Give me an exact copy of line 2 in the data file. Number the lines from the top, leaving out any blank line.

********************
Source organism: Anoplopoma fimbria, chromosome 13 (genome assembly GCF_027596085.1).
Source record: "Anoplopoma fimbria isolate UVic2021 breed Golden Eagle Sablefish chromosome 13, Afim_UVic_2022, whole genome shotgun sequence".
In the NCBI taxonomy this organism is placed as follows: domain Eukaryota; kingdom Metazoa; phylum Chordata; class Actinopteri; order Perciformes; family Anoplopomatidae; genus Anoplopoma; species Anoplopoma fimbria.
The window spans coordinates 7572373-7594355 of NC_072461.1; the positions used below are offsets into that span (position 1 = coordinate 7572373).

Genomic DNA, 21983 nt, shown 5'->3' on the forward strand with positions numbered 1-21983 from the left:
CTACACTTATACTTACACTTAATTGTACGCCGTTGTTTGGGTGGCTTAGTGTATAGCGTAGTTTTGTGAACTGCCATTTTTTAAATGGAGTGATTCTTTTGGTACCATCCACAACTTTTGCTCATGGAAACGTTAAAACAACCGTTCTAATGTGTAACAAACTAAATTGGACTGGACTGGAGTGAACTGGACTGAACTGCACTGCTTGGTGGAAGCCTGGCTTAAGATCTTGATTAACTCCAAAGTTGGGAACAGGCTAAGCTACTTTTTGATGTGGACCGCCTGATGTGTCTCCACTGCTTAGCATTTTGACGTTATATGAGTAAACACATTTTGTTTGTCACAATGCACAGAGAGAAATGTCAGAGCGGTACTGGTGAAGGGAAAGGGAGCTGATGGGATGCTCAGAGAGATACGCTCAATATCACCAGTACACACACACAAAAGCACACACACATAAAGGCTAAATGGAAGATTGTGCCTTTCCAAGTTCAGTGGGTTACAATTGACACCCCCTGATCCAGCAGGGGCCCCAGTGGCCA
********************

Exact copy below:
Source record: "Anoplopoma fimbria isolate UVic2021 breed Golden Eagle Sablefish chromosome 13, Afim_UVic_2022, whole genome shotgun sequence".